Recently, Rajiv, a software engineer, got a rude shock when he decided to sell his house that he inherited from his father. He couldn’t sell his property as it was not registered. Never in his life did Rajiv consider it necessary to register the inherited property. In fact, he didn’t even know it was not registered.
It is important that you realise that if you fail to register the property, the previous owner or the developer will be considered the legal and rightful owner. Legally, the sale of property won’t be considered valid till the sale deed is duly stamped and registered. The basic purpose of registration is to record the ownership of the flat. Typically, a person can’t sell his property in case his home is not registered in his name.
Importance of registration:
According to Nitin Bansal, MD, Prithu Homes, “Registering the property is imperative when one buys a house, commercial shop or land as it proves your legitimacy to carry out any transaction. In other words, it gives complete ownership rights to the owner. A person is considered the legal owner of a property only after he gets the property registered in his name.”
Bansal adds, “As per a ruling by Supreme Court in 2011, all property sales would be considered invalid unless the sale deed was duly stamped and registered. Under Section 49 of the Indian Registration Act, 1908, the documents (sale/gift agreement) will not have any bearing on the property and will not confer any transaction rights on the property. In case of a dispute, you will not have any rights on the property if it is not registered in your name.”
Siddhart Goel, senior director, research services, India, Cushman & Wakefield, says, “Property registration is a critical aspect for any property purchase process and serves as a basis for establishing legal title to the transacted property in case of any potential dispute. Hence, once the legal title or bonafide ownership of a property is established in the eyes of the law, the owner can undertake any necessary future action such as resale, leasing, offering the property as a collateral to raise loans, etc.”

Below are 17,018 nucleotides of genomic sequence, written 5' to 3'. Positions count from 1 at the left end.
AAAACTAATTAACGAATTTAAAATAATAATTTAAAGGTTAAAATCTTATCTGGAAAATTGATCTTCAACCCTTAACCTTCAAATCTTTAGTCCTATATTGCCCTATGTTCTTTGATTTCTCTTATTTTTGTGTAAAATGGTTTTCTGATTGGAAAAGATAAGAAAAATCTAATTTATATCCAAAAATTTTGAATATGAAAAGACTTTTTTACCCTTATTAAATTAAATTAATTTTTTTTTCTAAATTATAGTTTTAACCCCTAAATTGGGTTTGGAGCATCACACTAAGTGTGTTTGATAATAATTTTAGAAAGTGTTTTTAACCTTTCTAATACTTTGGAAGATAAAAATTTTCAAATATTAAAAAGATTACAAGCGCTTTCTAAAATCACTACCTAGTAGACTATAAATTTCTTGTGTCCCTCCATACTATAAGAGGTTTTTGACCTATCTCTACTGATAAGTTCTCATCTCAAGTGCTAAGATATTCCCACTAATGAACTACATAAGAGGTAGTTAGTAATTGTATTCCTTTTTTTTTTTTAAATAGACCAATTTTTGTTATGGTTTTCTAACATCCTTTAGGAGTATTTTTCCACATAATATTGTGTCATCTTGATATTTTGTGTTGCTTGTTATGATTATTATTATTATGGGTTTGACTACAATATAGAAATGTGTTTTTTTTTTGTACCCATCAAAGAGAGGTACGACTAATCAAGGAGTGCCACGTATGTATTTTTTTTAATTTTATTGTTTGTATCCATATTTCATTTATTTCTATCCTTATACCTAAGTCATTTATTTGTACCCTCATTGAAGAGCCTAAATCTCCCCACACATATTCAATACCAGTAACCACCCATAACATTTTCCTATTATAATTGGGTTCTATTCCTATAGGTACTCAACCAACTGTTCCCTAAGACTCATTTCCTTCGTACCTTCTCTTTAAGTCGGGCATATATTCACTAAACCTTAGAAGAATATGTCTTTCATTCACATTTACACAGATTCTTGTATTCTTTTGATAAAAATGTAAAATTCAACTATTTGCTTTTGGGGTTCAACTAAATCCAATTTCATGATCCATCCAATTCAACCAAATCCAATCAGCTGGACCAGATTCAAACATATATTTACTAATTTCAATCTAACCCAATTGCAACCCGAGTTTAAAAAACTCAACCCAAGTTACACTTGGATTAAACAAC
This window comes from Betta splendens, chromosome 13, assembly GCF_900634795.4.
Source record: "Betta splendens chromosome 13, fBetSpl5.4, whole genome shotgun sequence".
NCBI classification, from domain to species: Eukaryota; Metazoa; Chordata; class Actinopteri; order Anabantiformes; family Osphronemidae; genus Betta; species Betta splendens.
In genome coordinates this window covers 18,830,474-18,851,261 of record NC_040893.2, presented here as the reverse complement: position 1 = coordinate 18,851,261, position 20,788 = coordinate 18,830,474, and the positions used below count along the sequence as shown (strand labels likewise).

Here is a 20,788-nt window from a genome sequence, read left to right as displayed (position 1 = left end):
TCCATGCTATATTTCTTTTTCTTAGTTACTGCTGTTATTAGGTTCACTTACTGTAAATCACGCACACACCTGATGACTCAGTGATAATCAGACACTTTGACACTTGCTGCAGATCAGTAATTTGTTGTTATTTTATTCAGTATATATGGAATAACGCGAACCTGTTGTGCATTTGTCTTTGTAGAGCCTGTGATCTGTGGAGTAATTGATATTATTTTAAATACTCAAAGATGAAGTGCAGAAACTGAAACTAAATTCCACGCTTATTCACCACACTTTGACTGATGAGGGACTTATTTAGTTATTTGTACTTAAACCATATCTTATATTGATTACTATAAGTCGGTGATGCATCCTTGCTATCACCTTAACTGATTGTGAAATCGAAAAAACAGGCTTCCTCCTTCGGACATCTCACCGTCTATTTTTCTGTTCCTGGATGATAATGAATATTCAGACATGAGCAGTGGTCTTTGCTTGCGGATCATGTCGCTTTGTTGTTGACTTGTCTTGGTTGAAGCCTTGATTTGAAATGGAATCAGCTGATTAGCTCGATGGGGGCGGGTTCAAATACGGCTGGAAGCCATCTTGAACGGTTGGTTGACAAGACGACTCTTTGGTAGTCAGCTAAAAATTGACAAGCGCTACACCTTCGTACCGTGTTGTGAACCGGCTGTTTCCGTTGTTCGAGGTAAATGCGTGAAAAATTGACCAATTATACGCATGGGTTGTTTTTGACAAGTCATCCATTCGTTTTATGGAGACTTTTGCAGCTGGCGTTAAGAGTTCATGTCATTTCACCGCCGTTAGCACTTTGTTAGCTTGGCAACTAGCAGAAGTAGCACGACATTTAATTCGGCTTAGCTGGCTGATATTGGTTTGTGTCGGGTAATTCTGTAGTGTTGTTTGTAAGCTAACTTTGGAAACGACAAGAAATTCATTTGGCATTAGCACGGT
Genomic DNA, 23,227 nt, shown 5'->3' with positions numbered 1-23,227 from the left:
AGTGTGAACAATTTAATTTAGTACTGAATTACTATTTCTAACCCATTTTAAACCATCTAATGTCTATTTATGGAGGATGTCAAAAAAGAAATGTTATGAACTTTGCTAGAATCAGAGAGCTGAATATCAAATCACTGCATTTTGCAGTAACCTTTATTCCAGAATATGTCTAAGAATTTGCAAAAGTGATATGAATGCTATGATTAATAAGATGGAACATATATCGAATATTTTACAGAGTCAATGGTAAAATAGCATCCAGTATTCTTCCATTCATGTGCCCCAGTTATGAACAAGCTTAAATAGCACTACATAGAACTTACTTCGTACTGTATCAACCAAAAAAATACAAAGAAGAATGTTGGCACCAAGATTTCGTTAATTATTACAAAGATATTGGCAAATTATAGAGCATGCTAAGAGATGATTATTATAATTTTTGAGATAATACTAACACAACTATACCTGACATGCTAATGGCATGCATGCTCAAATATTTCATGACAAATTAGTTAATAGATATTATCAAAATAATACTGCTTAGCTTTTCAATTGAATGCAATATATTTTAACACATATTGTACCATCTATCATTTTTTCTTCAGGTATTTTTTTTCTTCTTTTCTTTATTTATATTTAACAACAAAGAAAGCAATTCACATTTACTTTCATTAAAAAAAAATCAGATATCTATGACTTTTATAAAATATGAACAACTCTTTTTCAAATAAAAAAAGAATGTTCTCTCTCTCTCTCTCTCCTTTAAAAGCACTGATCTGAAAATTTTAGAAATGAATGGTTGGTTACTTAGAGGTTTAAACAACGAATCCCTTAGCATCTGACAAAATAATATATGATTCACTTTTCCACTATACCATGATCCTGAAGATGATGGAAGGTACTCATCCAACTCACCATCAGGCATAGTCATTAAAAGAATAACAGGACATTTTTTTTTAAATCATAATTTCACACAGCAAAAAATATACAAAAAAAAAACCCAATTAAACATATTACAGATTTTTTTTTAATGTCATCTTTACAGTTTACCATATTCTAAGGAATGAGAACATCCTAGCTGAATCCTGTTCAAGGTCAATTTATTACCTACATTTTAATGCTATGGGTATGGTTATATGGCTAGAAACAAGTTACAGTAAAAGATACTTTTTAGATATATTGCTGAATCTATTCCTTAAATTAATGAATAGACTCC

Dhaval Monani, founder & CEO, First Home Realty Solutions (FHRS), says, “Home registration is proof of ownership. Unless and until the home is registered in one’s name - he/she does not possess legal title or hold any right over the home. The title of a property will always rest with some party — the developer, the previous owner or a proxy if someone has not registered the property in their name. That person or persons will be the legal owners and, in the case of a dispute, they will have ownership.”
Why some owners can't register their homes?
Some owners are unable to register their homes primarily because there is some dispute involving the actual title or ownership of the property.
This could be because of various reasons such as the selling party/developer does not have a clear title or right by law to transact the property, or there could be some litigation going on for the property. A property can’t be registered if it has been built illegally without the necessary regulatory approvals. These approvals include absence of completion/ occupation certificate issued by the municipal authorities, unauthorised construction/deviance from approved plans, etc. Some legal dues outstanding against a particular property may also stand in the way of its registration.
If a property is not considered safe (read: a building declared dilapidated and marked unsafe for habitation), it can’t be registered. Also such a property can’t be registered if it falls under some restrictions laid down by the government or declared as heritage property or of state/national importance, earmarked for redevelopment for other purpose or for acquisition to construct public infrastructure, etc. As a result of one or more of these mentioned reasons, the regulatory authorities may refuse to register the property.
Can an un-registered property be sold?
A sale without a registration will not be considered as a legal and tenable transaction. It is, therefore, advised to register the property after every ownership change. The sale deed for a home can be executed only by a person who has the home registered in his/her name. So, if a person doesn’t have the home registered in his/her name, it would be registered in someone else’s name and the money would go to that person only.
A property can’t be registered if it falls under some restrictions laid down by the government or declared as heritage property or of state/national importance, earmarked for redevelopment for other purpose or for acquisition to construct public infrastructure, etc.